Steve Gaines talks about pastoral ministry and preaching, the Southern Baptist Convention, and what it was like to follow Adrian Rogers.
Conservative Resurgence Voices has posted its 200th article and turned one year old. We’d like to thank our contributors as well as our readership for a fantastic year! We look forward to many more, Lord willing.
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On this maiden voyage of the new CR:V Podcast site founder Chris Bolt sets down with Jeff Wright to talk about the doctrinal state of the Southern Baptist Convention, whether or not she needs another Conservative Resurgence, and what this new podcast is all about, anyway.
Find it on Apple Podcasts or by clicking here.
Our new podcast is now available on Apple Podcasts by clicking here.
This article is about a church seeking, “affiliation with the Southern Baptist Convention, based on the denomination’s trend toward fundamentalism.”
This article speaks of the incoming president of the Southern Baptist Convention, who, “represents a conservative-fundamentalist element within the denomination.”
IN THE INERRANCY CONTROVERSY that shook the SBC beginning in 1979, Southern Baptists divided over what it meant to be a Baptist. When Southern Baptists leaders polarized amid the conservative effort to make belief in inerrancy a condition of denominational service, their posture toward the inerrancy initiative derived in large measure from their understanding of Baptist identity. Conservatives believed that moderates had departed from the Baptist tradition and moderates felt the same way about conservatives. Each party in the conflict claimed to be true Baptists and claimed the imprimatur of Baptist tradition.
Given what I have said about my background, perhaps you will not be surprised that when I moved from Boston to Louisville in that historic year, 1979, I found myself a bit dazed and bewildered at the goings on in Southern Baptist life. I did not like the raucous tone and polarizing rhetoric generated on both sides of the Controversy in about equal measure, it seemed to me. But I was close enough to the center of gravity to know that there were legitimate concerns raised by conservative critics who, early on in the Controversy, were asking only for parity. I thought then, and I still think now, that had our denominational leaders at the time responded to this challenge with more discernment, constructively and proactively, the rupture in our Baptist fellowship which has strained our relationship to the point of breaking could have been avoided. Instead, a strategy of denial, and stonewalling, and then counter-insurgency was adopted. Perhaps I am wrong about that, but eventually when a more realistic direction was taken by the SBC seminary presidents in the Glorietta Statement of 1987, it was too little, too late. I have written perhaps more than I should have about the Controversy, and I do not retract anything I have said or written in this regard. I am glad this denomination no longer welcomes leaders who deny the miracles of the Bible including the virgin birth of Jesus, or who argue for abortion on demand as a tenet of religious liberty, or who tout a host of other issues that are tearing apart every mainline Protestant denomination in America today. But I have also come today to say something else. We will not meet tomorrow’s challenge by forgetting yesterday’s dilemma, but neither will we win tomorrow’s struggles by fighting yesterday’s battles.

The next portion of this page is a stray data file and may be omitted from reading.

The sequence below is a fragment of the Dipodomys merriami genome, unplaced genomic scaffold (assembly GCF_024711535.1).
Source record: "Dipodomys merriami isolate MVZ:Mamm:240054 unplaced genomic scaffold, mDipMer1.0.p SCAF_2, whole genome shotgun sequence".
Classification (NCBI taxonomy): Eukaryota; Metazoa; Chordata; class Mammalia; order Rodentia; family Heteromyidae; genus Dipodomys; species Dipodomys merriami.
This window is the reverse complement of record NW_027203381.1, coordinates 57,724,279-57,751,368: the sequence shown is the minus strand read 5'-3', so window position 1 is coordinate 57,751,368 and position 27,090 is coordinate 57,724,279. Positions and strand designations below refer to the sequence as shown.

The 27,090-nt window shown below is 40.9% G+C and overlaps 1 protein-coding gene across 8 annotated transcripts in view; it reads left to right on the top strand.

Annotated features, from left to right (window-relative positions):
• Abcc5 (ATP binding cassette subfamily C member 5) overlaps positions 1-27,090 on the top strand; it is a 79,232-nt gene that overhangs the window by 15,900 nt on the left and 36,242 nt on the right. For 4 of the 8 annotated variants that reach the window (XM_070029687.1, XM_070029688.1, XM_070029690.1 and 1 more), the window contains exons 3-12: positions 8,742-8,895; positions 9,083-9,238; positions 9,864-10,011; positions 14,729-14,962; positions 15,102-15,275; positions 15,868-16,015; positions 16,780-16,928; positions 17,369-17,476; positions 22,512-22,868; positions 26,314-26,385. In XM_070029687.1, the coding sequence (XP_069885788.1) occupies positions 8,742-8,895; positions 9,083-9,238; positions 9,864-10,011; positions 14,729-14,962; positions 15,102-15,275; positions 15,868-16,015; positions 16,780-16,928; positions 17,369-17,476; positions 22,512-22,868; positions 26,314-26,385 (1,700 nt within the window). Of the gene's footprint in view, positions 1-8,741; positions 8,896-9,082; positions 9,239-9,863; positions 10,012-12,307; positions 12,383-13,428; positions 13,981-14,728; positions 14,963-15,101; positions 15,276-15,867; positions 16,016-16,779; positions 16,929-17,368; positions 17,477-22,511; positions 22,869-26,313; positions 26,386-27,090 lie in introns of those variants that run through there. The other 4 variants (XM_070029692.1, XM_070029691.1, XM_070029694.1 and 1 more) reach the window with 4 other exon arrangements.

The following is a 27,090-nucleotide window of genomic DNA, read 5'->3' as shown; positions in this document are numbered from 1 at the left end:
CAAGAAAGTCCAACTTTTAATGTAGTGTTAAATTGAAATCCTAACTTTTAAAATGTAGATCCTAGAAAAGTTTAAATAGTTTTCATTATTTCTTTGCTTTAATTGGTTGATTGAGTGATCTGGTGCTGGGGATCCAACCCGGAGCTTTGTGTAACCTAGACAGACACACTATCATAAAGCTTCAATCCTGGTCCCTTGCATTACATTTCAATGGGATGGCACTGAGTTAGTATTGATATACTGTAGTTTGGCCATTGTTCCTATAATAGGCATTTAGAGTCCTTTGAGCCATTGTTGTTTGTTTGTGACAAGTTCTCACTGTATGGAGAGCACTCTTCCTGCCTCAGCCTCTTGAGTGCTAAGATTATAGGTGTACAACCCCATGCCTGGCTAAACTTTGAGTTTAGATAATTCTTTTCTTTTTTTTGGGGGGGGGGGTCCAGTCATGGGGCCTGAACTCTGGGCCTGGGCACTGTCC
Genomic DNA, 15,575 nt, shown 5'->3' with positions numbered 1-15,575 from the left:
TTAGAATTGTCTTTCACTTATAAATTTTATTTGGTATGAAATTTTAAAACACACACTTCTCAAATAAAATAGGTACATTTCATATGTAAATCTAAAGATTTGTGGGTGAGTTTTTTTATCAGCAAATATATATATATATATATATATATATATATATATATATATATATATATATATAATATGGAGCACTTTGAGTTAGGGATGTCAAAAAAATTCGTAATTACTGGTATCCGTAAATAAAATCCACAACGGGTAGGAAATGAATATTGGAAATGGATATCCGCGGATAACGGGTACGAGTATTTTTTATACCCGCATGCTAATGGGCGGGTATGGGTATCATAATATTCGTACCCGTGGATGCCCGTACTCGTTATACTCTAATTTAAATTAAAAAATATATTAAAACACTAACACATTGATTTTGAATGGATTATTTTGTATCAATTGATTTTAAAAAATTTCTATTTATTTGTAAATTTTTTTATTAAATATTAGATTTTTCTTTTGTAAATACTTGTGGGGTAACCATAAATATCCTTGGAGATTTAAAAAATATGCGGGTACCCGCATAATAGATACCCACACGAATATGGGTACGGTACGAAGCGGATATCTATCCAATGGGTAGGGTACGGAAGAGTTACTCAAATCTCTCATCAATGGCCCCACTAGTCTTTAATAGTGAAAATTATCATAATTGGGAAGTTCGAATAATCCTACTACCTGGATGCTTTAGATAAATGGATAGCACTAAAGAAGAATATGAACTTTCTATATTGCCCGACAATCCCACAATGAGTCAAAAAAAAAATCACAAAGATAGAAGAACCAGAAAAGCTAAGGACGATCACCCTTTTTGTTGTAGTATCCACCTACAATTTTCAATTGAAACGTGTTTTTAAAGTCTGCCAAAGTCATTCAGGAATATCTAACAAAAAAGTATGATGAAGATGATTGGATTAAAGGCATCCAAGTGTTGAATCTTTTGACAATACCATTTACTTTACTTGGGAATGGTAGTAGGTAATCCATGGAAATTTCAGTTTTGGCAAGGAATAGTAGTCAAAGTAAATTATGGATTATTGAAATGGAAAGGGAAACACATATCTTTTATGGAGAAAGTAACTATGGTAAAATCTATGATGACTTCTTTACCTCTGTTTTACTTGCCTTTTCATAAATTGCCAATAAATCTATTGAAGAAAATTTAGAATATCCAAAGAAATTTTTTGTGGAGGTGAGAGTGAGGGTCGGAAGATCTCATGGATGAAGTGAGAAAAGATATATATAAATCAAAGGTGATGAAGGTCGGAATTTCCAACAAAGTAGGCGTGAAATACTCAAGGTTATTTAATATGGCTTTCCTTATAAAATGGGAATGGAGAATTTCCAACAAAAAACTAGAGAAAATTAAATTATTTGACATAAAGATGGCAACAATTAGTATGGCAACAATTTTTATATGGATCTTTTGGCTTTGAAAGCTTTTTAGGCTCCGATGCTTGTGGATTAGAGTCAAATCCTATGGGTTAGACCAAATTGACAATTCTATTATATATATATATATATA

– From Timothy George, Southern Baptist Identity: Is Jesus A Baptist?, 91-92
The public controversy of 1979 did not emerge out of a vacuum; there was a history behind it. By the 1960’s, the Enlightenment had come to Dixie. A region that had long believed itself immune to history suddenly found itself grappling with the very questions that Northern evangelicals had confronted decades earlier and that European Christians had faced in the previous century. Now, Kant, Hume, Locke, and Hobbes arrived at the very threshold of the SBC.
The conservative resurgence (CR) of the Southern Baptist Convention was a movement to reclaim institutions for a conservative theology and mission. Preeminent among those institutions marked for reclamation were our six seminaries, which had, to varying degrees, come under the influence of a left-leaning theology in the decades preceding the CR, which began in 1979. As a result of the CR, the seminaries have now been under the leadership of conservatives for a few decades, but state Baptist colleges and universities continue to represent a much wider theological spectrum that includes left, right, and middle. The reason for this discrepancy between seminaries and colleges is, of course, because the CR operated at the level of the national convention, to which only the seminaries are directly accountable. The CR was not an organized movement at the level of state conventions, to which state Baptist colleges and universities are directly accountable.